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January 2009 Indie Next List
“Hiaasen's newest book for young readers continues the themes of his previous novels, with another ecological mystery, and Scat is my favorite so far. The story centers around an evil teacher, a crazy classmate (who may or may not be an arsonist), and two best friends who are committed to saving the Florida Panther.”
— Laura Emden, Inkwood Books, Tampa, FL
From Newbery Honoree Carl Hiaasen comes this "New York Times" bestseller set in Florida's Everglades in which an eccentric eco-avenger, a stuffed rat named Chelsea, a wannabe Texas oilman, a singing substitute teacher, and a ticked-off panther can t stop two kids on a mission to find their missing teacher
Bunny Starch, the most feared biology teacher ever, is missing. She disappeared after a school field trip to Black Vine Swamp. And, to be honest, the kids in her class are relieved.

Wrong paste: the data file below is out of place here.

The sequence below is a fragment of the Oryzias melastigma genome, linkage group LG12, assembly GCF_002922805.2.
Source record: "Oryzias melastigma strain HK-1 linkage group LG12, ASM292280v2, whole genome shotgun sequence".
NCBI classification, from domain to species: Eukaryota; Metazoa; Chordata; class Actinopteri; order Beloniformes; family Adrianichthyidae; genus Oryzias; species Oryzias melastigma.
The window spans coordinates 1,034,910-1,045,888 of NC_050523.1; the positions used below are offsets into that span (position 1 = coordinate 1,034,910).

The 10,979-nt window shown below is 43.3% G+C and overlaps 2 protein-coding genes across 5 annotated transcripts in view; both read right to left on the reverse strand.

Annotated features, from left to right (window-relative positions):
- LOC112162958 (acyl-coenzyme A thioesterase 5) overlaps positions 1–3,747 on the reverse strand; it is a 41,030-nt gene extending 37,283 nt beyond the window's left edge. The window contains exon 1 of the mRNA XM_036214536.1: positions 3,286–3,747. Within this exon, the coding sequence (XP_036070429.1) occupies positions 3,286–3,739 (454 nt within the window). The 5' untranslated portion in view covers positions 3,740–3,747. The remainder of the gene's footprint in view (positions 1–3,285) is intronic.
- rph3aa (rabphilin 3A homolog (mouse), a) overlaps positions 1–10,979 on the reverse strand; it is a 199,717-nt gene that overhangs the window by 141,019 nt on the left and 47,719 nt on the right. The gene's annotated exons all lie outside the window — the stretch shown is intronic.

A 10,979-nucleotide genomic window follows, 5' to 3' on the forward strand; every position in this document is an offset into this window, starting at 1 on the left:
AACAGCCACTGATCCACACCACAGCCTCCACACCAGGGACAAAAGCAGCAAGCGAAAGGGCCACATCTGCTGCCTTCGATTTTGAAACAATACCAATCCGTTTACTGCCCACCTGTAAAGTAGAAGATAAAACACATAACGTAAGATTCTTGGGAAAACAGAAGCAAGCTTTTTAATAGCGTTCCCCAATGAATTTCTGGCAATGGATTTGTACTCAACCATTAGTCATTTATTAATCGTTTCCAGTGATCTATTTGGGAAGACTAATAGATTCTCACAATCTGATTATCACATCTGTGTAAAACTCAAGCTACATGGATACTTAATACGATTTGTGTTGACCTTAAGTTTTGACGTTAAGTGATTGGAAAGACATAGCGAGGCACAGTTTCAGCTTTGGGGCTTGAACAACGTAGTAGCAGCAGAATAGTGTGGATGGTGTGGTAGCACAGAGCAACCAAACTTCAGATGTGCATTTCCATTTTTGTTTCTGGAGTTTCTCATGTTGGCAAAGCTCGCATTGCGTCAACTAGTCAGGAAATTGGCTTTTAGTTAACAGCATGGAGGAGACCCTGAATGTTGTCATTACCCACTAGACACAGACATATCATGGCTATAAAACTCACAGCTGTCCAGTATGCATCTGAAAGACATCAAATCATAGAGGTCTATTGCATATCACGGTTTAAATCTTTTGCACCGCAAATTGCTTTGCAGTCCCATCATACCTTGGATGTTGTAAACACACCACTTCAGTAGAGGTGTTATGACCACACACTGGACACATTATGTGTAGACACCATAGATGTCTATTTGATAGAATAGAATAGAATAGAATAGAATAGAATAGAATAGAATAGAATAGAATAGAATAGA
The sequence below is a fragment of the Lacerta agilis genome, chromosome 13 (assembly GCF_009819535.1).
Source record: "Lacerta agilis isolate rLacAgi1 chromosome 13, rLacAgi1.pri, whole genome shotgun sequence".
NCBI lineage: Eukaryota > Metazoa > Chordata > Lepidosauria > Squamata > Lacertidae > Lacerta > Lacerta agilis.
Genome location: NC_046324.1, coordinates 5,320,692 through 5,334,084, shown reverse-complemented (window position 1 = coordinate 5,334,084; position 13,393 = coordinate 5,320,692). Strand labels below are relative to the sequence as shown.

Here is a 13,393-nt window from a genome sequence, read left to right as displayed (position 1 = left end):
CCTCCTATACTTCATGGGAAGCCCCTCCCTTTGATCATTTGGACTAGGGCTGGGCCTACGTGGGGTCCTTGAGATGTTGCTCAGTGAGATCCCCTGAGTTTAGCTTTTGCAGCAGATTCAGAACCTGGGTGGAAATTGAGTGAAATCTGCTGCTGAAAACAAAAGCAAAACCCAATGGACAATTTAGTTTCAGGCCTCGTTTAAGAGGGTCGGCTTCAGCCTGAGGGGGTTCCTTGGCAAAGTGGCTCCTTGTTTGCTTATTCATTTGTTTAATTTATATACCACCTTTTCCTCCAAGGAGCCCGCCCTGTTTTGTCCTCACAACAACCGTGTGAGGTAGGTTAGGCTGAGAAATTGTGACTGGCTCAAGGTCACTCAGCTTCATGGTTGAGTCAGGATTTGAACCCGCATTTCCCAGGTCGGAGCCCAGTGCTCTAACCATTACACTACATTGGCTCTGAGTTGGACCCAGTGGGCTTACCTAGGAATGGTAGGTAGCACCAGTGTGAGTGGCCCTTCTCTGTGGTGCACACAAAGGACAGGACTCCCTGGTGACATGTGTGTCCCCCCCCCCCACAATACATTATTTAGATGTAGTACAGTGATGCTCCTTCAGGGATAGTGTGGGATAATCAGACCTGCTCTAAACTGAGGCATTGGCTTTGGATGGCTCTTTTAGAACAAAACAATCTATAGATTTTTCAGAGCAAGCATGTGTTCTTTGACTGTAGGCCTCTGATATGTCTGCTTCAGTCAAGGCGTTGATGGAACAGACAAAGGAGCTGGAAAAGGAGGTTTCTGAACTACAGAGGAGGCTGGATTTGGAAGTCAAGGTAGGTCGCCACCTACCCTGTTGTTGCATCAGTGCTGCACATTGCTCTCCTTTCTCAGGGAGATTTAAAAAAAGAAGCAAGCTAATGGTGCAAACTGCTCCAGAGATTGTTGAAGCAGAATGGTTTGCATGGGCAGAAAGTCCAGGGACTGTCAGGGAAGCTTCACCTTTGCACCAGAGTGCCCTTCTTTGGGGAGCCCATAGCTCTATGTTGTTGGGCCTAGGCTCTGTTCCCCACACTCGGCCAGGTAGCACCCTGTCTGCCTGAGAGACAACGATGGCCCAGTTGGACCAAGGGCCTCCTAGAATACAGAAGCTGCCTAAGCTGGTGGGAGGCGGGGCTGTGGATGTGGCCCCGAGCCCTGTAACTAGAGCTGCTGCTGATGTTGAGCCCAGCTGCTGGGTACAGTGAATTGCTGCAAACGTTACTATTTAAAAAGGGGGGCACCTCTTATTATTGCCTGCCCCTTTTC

But when the principal tries to tell the students that Mrs. Starch has been called away on a "family emergency," Nick and Marta just don't buy it. No, they figure the class delinquent, Smoke, has something to do with her disappearance.
And he does But not in the way they think. There's a lot more going on in Black Vine Swamp than any one player in this twisted tale can see. It's all about to hit the fan, and when it does, the bad guys better scat.
Ingenious . . . "Scat "won t disappoint Hiaasenphiles of any age. "The New York Times"
Woohoo It's time for another trip to Florida screwy, gorgeous Florida, with its swamps and scammers and strange creatures (two- and four-legged). Our guide, of course, is Carl Hiaasen. DenverPost.com
"From the Hardcover edition.
Starred Review, School Library Journal, January 2009:
“This well-written and smoothly plotted story, with fully realized characters, will certainly appeal to mystery lovers.”
Review, The New York Times Book Review, February 15, 2009:
"Not many authors are equally successful at writing books for adults and children, but Carl Hiaasen seems to have made an effortless transition ... The ingenious plotting makes SCAT more engrossing than either of its predecessors."